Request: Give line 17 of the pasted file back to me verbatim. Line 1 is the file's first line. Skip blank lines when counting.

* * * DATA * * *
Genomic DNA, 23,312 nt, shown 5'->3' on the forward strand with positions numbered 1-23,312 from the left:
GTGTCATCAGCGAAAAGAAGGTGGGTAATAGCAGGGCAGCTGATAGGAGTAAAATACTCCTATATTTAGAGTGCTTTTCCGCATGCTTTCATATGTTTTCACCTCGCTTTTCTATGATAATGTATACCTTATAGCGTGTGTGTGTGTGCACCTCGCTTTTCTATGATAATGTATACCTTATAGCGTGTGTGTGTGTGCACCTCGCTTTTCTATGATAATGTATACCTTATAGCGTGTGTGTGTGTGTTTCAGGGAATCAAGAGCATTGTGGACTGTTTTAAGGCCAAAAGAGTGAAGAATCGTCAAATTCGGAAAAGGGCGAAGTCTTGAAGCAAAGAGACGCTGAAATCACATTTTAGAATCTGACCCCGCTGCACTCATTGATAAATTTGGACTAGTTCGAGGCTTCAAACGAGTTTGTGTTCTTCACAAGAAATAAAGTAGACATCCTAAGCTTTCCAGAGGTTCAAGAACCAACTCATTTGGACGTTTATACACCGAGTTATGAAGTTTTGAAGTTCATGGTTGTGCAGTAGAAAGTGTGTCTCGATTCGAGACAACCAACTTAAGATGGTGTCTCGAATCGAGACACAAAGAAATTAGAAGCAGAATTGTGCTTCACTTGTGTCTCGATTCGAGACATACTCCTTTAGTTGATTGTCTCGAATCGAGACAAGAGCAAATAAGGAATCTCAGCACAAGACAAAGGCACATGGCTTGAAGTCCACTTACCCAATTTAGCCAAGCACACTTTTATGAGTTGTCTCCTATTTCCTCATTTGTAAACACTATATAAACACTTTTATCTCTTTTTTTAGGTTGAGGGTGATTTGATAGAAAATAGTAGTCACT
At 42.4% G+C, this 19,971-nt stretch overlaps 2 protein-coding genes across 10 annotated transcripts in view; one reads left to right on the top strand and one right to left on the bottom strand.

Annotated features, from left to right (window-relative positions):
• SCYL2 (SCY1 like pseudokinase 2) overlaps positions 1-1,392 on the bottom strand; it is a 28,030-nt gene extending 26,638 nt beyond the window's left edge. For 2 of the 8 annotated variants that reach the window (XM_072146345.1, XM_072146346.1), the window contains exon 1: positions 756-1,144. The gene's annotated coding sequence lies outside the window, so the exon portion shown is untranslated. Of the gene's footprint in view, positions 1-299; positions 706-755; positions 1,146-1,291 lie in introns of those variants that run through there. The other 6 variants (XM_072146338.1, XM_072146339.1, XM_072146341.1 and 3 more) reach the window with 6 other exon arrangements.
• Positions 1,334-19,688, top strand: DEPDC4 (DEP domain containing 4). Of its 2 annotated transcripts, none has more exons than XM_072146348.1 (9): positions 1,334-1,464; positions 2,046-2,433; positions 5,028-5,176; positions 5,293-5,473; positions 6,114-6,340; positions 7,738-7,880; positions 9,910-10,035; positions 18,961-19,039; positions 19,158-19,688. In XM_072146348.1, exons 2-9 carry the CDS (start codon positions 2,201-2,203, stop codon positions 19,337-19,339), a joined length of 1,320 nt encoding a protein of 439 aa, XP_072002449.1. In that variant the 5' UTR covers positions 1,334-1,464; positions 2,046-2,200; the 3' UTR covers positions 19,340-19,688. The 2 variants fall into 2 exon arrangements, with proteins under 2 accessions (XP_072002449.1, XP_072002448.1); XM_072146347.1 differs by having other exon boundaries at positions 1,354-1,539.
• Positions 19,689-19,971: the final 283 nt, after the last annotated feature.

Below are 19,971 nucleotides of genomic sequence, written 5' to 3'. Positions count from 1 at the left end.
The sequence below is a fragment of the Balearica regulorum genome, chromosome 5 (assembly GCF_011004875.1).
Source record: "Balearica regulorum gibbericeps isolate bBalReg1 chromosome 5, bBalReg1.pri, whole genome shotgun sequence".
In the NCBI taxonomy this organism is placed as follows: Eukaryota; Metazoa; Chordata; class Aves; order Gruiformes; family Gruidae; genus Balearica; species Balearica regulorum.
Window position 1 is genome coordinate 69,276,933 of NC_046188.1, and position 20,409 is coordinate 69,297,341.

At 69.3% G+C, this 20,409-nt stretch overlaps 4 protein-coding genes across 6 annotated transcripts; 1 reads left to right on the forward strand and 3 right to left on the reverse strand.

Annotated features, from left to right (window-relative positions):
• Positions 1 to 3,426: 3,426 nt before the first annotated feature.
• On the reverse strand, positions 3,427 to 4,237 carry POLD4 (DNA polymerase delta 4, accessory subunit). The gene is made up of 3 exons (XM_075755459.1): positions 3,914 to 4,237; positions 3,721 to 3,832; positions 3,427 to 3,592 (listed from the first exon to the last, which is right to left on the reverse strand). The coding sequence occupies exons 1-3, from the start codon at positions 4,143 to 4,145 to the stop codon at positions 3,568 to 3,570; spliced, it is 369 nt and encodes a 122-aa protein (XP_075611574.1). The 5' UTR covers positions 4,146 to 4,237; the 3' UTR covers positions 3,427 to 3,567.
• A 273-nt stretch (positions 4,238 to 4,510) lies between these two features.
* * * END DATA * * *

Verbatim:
• A 273-nt stretch (positions 4,238 to 4,510) lies between these two features.